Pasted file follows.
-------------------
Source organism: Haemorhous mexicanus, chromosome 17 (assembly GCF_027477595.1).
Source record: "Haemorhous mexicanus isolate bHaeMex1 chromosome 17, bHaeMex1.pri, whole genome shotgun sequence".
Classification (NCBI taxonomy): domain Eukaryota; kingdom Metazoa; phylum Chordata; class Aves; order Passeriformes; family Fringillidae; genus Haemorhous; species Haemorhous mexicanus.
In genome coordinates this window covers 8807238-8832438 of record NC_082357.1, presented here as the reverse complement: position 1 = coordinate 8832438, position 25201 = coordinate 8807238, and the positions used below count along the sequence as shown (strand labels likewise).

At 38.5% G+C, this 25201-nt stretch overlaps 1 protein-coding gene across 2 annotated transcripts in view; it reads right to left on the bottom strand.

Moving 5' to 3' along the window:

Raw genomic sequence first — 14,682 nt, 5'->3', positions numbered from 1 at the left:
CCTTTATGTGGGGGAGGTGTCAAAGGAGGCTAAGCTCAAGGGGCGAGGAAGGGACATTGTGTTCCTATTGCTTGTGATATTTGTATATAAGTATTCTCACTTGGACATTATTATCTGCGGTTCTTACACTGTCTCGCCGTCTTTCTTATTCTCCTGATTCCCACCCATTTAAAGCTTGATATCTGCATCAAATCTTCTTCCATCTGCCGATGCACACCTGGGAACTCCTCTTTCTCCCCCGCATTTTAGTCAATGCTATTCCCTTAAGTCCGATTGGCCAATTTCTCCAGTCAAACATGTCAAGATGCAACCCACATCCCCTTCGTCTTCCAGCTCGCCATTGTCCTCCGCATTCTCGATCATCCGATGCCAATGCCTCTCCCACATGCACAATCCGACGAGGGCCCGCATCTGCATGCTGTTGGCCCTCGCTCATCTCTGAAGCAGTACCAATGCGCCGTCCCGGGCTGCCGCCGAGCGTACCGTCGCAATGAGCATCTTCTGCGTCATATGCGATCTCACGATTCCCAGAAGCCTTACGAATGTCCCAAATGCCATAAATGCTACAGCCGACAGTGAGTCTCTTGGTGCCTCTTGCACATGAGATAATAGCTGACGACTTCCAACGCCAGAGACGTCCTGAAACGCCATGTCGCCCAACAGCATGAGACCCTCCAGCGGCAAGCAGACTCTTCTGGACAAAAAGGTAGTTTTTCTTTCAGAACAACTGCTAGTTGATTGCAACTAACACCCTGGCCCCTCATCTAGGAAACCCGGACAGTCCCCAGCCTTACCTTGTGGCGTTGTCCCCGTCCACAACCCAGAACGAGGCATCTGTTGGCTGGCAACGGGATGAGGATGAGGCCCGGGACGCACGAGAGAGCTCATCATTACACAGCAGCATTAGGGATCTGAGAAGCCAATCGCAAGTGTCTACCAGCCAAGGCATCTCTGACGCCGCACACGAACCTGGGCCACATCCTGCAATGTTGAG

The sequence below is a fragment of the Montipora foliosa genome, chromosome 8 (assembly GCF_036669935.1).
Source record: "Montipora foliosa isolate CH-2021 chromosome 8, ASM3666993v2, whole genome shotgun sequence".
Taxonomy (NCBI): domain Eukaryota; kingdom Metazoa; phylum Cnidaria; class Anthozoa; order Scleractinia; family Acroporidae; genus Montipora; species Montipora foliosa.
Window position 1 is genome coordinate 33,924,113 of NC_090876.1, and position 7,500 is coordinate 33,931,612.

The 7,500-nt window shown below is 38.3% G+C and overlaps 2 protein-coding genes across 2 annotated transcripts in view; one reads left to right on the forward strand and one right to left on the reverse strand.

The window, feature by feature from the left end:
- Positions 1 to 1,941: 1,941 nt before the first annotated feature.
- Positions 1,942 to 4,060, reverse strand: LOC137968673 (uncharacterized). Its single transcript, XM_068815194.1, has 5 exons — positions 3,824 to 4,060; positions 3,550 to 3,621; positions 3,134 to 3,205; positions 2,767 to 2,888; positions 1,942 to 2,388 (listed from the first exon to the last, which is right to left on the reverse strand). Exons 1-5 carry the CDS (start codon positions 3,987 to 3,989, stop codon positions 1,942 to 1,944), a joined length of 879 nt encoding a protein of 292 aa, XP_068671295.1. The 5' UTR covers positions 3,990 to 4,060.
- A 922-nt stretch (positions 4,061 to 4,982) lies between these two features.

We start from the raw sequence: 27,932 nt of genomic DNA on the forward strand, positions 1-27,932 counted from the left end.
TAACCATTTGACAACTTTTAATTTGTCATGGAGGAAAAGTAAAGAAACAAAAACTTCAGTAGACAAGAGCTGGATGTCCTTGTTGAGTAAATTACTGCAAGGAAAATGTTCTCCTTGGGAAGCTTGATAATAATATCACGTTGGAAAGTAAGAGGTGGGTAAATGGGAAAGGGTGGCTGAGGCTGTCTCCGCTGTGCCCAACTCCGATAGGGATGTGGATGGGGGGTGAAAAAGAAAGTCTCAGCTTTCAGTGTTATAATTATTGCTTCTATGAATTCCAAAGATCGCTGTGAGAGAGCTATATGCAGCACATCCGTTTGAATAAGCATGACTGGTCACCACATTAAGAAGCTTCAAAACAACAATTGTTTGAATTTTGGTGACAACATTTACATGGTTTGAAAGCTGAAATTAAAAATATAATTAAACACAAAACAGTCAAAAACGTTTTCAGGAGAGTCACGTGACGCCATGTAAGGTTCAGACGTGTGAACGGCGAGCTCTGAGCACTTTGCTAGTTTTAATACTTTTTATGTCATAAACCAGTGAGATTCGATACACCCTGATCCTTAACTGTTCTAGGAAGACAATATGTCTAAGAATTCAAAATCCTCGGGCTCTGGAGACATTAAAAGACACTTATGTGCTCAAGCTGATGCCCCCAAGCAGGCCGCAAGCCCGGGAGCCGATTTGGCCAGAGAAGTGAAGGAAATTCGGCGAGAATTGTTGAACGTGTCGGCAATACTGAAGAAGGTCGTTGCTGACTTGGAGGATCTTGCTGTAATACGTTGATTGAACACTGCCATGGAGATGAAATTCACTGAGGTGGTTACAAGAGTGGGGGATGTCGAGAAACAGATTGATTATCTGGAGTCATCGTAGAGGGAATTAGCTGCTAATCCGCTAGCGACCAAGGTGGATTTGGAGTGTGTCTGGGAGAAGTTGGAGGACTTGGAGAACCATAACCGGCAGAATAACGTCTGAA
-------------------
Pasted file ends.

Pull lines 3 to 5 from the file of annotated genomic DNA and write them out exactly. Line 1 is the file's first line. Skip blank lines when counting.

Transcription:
Classification (NCBI taxonomy): domain Eukaryota; kingdom Metazoa; phylum Chordata; class Aves; order Passeriformes; family Fringillidae; genus Haemorhous; species Haemorhous mexicanus.
In genome coordinates this window covers 8807238-8832438 of record NC_082357.1, presented here as the reverse complement: position 1 = coordinate 8832438, position 25201 = coordinate 8807238, and the positions used below count along the sequence as shown (strand labels likewise).

At 38.5% G+C, this 25201-nt stretch overlaps 1 protein-coding gene across 2 annotated transcripts in view; it reads right to left on the bottom strand.